Now that you’ve done your homework, it’s time to put
your ideas into action. Before you begin, get some final evaluations
from friends to help spot oversights or potential problems in your
plan. A nursery staff person can also offer good review.
At this point,
the techniques required to plant a yard for wildlife are the same
as planting and maintaining a yard for any other purpose. Refer
to garden books and nurseries for information on soil preparation,
planting techniques, watering, fertilizing, pest and disease control,
pruning, etc. One of the best guides is Sunset’s New Western
Finally, don’t forget to relax and enjoy your developing landscape.
It will take time to mature and a year or two may go by before it
is discovered by wildlife. A more conscious awareness of the plants
and animals in your yard will add a new dimension of colors, sights,
and sounds to your outdoor experiences. Learning about the living
things in your yard and experimenting with new ways to furnish habitat
resources will provide benefits to you and to the animals that share
your living space.
Avoid pesticides as much as possible. Most of the birds in your
neighborhood, especially young birds still in the nest, need insects
for survival. Only a few insects are really “bad”, but
chemical pesticides kill good insects as well as bad ones.
integrated pest management. A good source of information is your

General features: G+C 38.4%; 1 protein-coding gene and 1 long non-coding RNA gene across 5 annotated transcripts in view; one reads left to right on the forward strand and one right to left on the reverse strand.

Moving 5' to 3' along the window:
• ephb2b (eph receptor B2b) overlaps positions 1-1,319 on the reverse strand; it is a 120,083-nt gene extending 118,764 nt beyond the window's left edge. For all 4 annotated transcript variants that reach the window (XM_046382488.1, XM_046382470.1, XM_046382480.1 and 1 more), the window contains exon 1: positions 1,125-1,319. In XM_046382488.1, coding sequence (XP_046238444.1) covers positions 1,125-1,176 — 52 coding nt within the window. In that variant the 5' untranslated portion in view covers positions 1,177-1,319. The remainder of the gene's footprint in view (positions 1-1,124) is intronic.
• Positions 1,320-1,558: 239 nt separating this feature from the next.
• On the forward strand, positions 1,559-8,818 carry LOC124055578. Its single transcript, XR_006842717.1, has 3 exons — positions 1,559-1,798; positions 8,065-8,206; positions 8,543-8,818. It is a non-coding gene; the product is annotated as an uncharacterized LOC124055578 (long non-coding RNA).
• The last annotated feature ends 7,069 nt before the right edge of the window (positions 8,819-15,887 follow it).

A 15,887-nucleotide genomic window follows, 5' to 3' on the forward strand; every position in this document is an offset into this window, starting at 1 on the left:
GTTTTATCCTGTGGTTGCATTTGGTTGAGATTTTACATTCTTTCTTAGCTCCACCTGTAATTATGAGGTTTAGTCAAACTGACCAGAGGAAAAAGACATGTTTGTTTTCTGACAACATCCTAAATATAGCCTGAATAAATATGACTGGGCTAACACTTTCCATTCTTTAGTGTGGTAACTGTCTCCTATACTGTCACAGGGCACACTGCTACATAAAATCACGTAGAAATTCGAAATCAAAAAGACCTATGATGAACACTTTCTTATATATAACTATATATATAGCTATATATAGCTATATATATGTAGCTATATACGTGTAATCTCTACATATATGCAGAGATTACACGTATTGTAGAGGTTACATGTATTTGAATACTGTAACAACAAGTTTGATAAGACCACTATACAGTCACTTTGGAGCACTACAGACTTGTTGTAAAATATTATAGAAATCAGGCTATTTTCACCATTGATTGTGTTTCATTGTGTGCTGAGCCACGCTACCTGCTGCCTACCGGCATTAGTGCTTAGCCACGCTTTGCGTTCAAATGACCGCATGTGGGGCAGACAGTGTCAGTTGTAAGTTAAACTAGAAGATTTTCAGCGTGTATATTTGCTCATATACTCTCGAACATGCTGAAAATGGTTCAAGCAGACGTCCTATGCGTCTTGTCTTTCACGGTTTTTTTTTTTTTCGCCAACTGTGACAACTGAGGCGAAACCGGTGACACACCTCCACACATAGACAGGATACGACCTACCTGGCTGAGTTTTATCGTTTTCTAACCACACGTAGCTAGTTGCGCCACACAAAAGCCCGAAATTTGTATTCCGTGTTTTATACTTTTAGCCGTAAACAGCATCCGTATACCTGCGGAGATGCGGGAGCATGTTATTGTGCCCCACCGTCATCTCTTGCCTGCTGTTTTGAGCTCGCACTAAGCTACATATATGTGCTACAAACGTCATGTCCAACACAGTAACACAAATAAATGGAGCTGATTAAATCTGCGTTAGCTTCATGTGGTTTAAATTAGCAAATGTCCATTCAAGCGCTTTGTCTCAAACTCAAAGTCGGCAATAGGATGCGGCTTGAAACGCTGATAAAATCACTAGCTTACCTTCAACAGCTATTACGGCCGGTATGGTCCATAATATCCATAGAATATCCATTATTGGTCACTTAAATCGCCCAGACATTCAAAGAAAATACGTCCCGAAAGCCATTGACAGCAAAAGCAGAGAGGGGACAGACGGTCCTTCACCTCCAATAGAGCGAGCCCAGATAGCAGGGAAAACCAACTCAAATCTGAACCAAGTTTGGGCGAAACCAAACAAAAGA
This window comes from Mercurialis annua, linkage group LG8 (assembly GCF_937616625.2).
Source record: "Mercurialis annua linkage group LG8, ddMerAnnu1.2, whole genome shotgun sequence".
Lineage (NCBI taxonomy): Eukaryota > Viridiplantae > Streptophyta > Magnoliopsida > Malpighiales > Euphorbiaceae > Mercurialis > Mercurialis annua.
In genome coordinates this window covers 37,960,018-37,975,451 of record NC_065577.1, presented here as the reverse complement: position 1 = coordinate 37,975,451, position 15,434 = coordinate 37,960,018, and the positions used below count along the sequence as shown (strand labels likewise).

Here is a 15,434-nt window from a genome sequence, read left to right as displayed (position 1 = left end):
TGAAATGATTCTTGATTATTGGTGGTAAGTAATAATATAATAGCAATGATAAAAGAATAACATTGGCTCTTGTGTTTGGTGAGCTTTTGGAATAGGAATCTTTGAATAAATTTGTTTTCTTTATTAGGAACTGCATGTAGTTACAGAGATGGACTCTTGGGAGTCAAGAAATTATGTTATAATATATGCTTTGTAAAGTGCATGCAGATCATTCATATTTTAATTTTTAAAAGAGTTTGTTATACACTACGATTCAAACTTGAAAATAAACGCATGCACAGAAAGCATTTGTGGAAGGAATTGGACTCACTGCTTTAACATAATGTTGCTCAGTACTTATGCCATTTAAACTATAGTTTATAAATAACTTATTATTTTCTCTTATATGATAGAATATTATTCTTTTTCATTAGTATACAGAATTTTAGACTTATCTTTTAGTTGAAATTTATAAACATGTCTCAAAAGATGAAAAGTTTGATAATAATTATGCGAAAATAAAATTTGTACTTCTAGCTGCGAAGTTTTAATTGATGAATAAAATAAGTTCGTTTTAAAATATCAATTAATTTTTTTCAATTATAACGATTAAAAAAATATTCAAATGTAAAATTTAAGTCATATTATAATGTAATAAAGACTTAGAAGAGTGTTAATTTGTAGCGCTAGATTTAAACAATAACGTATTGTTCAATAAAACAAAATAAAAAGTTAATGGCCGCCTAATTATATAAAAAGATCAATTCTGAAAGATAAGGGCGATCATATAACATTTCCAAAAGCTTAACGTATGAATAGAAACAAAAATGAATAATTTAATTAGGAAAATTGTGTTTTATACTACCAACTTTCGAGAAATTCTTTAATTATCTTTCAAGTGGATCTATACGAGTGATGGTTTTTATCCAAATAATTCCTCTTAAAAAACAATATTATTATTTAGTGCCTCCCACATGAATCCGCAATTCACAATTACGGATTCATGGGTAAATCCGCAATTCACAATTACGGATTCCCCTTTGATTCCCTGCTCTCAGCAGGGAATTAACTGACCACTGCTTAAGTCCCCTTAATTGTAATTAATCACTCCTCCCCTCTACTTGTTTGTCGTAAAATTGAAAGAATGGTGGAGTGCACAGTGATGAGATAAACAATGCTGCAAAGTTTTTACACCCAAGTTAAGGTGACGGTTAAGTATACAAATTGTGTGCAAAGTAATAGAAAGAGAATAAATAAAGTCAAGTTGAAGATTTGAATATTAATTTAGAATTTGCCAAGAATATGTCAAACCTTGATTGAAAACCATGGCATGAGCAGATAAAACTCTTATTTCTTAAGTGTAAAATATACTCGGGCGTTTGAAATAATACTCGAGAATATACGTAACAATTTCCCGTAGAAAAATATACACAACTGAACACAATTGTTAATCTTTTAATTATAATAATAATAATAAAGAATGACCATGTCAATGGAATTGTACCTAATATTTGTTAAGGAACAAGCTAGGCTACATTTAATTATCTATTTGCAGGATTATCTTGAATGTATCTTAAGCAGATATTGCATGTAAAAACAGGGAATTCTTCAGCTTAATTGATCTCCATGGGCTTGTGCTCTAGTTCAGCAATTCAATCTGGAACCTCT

county extension office or contact the Washington State University
Cooperative Extension (http://ext.wsu.edu/)
Also see Native Plants
- Put up birdhouses
in March for chickadees, wrens, swallows, and woodpeckers.
- Provide separate
bird feeders for sunflower seeds, thistle seeds, and suet so birds
can choose their favorite.
- Plant specialty
gardens such as flowering patches for hummingbirds and butterflies
- Plant extra
for wildlife in your vegetable garden and let it go to seed in
the fall for your bird-feeding program.
- Leave shrubs
unpruned as much as possible.
- Mulch with
lawn clippings and leaf litter, and pile shrub and tree clippings
under your trees.
- Make a dust
bath for birds (a shallow hollow in the ground with dry dirt).
a log in a secluded spot for salamanders and for wrens, sparrows,
robins, and towhees to perch on and look for bugs.
- Keep a diary
of your wildlife observations.
Join the Department
of Fish and Wildlife’s Backyard Sanctuary Program and officially
designate your yard as a special place for wildlife. For information
go online to WDFW Backyard Sanctuary Program,
or write to:
16018 Mill Creek Blvd.
Mill Creek, WA 98012
2315 N Discovery Place
Spokane Valley, WA 99216
following features should be considered when designing your backyard
habitat. Mark the location of existing items on your base map.
- House and
- Doors and
windows, especially those with views
and underground utilities
play area and play structures
trees and shrubs; note spread
- Lawn areas
- Garden areas
- Flower boxes
- Tree Cavities
- Dead or partly
dead trees (snags)
- Nesting areas
- Refuge areas
- Travel corridors
bird feeders, bird baths, bird houses
- Hazards to
- Sunny areas,
- Wet areas,
winds, summer and winter
- Sources of
- Soil composition